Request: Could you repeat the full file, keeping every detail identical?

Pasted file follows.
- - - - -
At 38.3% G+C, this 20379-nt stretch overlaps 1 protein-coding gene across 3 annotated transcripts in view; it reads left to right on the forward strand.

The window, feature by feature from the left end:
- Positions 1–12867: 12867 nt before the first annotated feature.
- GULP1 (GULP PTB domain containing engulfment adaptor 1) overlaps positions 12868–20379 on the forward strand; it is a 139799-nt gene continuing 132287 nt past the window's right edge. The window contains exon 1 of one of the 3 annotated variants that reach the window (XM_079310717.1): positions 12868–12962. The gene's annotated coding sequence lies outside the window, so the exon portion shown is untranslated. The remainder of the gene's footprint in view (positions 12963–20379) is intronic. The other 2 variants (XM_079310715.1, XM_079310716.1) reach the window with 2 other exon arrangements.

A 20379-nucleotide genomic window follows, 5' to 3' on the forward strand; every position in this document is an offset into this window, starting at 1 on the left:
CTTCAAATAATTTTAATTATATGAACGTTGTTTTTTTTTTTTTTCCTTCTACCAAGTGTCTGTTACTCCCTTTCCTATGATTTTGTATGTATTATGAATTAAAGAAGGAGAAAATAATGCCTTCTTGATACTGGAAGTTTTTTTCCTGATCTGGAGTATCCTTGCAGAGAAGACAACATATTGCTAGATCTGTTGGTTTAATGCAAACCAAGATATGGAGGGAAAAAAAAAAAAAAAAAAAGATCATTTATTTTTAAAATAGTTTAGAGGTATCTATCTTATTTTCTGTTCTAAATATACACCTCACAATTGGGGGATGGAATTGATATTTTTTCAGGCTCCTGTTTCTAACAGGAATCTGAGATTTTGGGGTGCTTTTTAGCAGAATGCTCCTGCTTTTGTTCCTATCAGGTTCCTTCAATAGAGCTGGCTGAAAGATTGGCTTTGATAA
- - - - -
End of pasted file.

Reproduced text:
At 38.3% G+C, this 20379-nt stretch overlaps 1 protein-coding gene across 3 annotated transcripts in view; it reads left to right on the forward strand.

The window, feature by feature from the left end:
- Positions 1–12867: 12867 nt before the first annotated feature.
- GULP1 (GULP PTB domain containing engulfment adaptor 1) overlaps positions 12868–20379 on the forward strand; it is a 139799-nt gene continuing 132287 nt past the window's right edge. The window contains exon 1 of one of the 3 annotated variants that reach the window (XM_079310717.1): positions 12868–12962. The gene's annotated coding sequence lies outside the window, so the exon portion shown is untranslated. The remainder of the gene's footprint in view (positions 12963–20379) is intronic. The other 2 variants (XM_079310715.1, XM_079310716.1) reach the window with 2 other exon arrangements.

A 20379-nucleotide genomic window follows, 5' to 3' on the forward strand; every position in this document is an offset into this window, starting at 1 on the left:
CTTCAAATAATTTTAATTATATGAACGTTGTTTTTTTTTTTTTTCCTTCTACCAAGTGTCTGTTACTCCCTTTCCTATGATTTTGTATGTATTATGAATTAAAGAAGGAGAAAATAATGCCTTCTTGATACTGGAAGTTTTTTTCCTGATCTGGAGTATCCTTGCAGAGAAGACAACATATTGCTAGATCTGTTGGTTTAATGCAAACCAAGATATGGAGGGAAAAAAAAAAAAAAAAAAAGATCATTTATTTTTAAAATAGTTTAGAGGTATCTATCTTATTTTCTGTTCTAAATATACACCTCACAATTGGGGGATGGAATTGATATTTTTTCAGGCTCCTGTTTCTAACAGGAATCTGAGATTTTGGGGTGCTTTTTAGCAGAATGCTCCTGCTTTTGTTCCTATCAGGTTCCTTCAATAGAGCTGGCTGAAAGATTGGCTTTGATAA